When I was in middle school, I built a calculator with the help of my grandfather. There was no kit, but I had to figure out how to wire about 20 integrated circuits together. Although it could only add the numbers 1, 2 and 3, I thought it was very cool.
Well, the students are way beyond calculators! This month's Patient Spotlight is about Jon and how he and his team design robots for competition. It is astoundingly cool! It makes me wonder what my kids will be doing in 15 years? The Biotech Team? Nano Club? - Dr. Nate
Dr. Nate: What are the robotics competitions like?
Jon: The robotics competitions are very hectic but lots of fun. They start out a little slow but they eventually get more exciting as the day progresses. It is kind of like watching Inception but without any dreaming.
Jon's mom: These competitions involve rules and challenges set annually on a national level on "fields" that are designed differently each year and all the students involved have to follow a strict set of rules and figure out how to finish the challenge course within a 2 minute 40 second period of time and get the most points. They are also expected to exhibit "gracious professionalism" throughout the event. The first part of the challenge is autonomous, in other words the kids have to program the bots to complete the first 40 seconds of the match to perform "hands free". Final 2 minutes of each match has 2 "drivers" for each bot, using a game control type device to maneuver the course.
How has your team done this year?
Jon: My team has done extremely well this year. We have won two competitions so far (only one is required for state. Plus we hosted a competition at our school and we staffed it which also qualifies us for state). We have made some alterations to our robot but for the most part we kept it the same.
How did you get interested in robotics?
Jon: I got interested in robots when I was going into 6th grade. That summer to be precise. I took a robotics camp that was one week long at East Lake High School. There we built robots using Tetrix pieces (a type of robot building kit) and the guts of a remote controlled car. That's only part of it because in 7th grade I took a robotics class and built a robot using Lego Mindstorms NXT pieces.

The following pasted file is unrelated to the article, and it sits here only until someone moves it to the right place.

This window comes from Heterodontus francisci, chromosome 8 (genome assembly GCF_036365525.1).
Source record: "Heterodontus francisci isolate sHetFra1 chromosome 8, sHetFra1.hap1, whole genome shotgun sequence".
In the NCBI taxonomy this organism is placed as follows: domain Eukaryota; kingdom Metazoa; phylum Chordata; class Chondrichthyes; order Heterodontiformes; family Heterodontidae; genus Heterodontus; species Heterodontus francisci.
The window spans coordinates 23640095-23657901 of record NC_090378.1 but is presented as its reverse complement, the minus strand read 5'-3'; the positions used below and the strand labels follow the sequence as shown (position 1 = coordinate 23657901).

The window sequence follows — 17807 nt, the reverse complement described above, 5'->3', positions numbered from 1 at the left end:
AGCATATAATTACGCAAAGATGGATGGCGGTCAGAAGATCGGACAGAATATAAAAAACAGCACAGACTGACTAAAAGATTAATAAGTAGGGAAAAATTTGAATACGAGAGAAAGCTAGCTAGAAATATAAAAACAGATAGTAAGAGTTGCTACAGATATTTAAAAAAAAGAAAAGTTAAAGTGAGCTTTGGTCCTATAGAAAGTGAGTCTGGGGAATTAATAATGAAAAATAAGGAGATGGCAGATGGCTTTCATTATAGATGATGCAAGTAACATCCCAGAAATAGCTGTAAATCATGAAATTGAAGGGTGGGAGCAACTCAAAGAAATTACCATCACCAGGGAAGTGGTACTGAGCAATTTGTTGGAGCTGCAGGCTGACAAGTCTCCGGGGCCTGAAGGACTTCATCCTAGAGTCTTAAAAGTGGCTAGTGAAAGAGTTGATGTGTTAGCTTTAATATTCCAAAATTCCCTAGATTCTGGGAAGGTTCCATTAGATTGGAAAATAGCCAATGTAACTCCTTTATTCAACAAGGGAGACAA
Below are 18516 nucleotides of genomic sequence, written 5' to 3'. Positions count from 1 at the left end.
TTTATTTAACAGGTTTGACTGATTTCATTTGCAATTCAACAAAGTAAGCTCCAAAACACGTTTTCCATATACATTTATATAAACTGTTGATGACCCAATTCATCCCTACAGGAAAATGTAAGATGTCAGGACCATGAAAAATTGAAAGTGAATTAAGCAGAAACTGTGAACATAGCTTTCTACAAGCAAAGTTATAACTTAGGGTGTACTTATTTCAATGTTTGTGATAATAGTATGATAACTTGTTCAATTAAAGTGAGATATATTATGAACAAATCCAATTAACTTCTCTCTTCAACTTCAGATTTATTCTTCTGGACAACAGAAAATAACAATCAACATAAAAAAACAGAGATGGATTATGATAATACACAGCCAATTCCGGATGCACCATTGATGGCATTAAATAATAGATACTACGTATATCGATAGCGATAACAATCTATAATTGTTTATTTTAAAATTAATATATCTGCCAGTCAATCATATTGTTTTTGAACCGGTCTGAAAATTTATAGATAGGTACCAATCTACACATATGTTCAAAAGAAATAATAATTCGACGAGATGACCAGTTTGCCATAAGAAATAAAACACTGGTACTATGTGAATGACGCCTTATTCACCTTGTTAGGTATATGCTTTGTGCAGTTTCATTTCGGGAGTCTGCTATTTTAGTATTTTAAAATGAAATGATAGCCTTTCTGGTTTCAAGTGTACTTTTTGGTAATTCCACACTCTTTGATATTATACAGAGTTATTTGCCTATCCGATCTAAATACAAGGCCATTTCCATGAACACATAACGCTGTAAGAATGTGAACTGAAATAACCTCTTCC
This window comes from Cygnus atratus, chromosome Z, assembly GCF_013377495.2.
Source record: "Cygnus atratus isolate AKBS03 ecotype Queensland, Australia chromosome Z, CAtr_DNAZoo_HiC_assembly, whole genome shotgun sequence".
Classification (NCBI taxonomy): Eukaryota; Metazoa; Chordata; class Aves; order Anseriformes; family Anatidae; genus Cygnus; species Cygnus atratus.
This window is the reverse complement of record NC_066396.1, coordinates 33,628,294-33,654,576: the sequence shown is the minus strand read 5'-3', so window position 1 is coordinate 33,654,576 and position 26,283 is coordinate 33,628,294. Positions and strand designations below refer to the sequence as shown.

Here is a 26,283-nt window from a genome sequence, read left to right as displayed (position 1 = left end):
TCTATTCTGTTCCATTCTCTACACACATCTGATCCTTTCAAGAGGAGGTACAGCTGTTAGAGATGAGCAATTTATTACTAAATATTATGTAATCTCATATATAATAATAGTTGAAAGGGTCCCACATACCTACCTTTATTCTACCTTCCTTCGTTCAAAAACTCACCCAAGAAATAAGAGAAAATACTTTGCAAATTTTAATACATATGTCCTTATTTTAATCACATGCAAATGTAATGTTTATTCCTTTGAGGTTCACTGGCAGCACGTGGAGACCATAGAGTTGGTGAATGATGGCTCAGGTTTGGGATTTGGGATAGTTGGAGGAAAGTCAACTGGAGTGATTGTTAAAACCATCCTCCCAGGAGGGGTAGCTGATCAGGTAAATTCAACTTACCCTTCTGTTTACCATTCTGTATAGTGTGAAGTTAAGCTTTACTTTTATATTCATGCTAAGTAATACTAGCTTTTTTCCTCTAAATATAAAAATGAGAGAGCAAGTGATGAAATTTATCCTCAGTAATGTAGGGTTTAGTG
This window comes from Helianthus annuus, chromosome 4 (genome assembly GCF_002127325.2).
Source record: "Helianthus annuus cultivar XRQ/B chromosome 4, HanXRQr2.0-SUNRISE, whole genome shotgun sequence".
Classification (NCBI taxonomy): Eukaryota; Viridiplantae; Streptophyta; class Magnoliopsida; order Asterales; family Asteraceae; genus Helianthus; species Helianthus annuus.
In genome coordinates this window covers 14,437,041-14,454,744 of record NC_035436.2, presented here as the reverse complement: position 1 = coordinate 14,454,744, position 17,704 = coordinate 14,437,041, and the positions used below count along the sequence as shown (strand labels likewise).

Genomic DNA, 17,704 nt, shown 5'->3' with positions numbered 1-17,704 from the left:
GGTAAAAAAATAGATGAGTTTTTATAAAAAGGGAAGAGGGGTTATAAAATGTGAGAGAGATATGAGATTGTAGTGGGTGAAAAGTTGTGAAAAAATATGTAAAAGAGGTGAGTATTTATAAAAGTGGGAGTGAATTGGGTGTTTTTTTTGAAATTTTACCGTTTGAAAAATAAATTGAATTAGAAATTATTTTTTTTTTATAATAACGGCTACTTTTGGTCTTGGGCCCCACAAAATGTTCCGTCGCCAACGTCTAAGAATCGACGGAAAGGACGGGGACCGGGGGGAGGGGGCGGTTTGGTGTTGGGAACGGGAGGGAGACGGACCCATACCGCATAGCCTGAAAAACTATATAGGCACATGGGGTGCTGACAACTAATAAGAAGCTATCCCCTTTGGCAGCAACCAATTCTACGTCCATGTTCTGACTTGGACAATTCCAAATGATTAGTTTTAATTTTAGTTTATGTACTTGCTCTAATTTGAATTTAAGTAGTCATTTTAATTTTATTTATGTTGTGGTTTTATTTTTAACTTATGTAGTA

What kind of career do you envision for yourself? Does it involve robotics directly?
Jon: I want to become either a mechanical or biological engineer so that I can study robotics even more and develop a new type of prosthetic arm that can move the exact same way that a normal human arm does. This is my dream job that I plan on getting.
Anything else you want to share?
Jon: If any one wants to they can go to the competition on January 8th, 2011 at 7701 22nd Avenue North, St. Petersburg, FL. This will let them get a taste of what a robotics competition is like. If they want to talk to my team we will be team Minotaur and we will be wearing hats with bull horns, red or black capes, and red shirts with our name and logo on them.
Jon's mom: Teams arrive at 7 a.m. and the competition finally gets underway at 9 a.m. and winds up at about 4 p.m. At that point, there is a final based on the top 4 teams, who can choose any other team (not necessarily the top scorers are chosen!) to compete in the final alliance. The kids are really like athletes. The teams have conferences with the judges prior to each event where they describe their designs and philosophy about robotics. They explain to judges how they developed the robots, what has worked and what hasn't and how they figure it out. They send team members as scouts to watch both the practice and competition fields to determine the strengths and weakness' of the other teams. All teams are paired up with every other team in an alliance against other team pairs throughout the event, so they can see who they work best with. It's fascinating!
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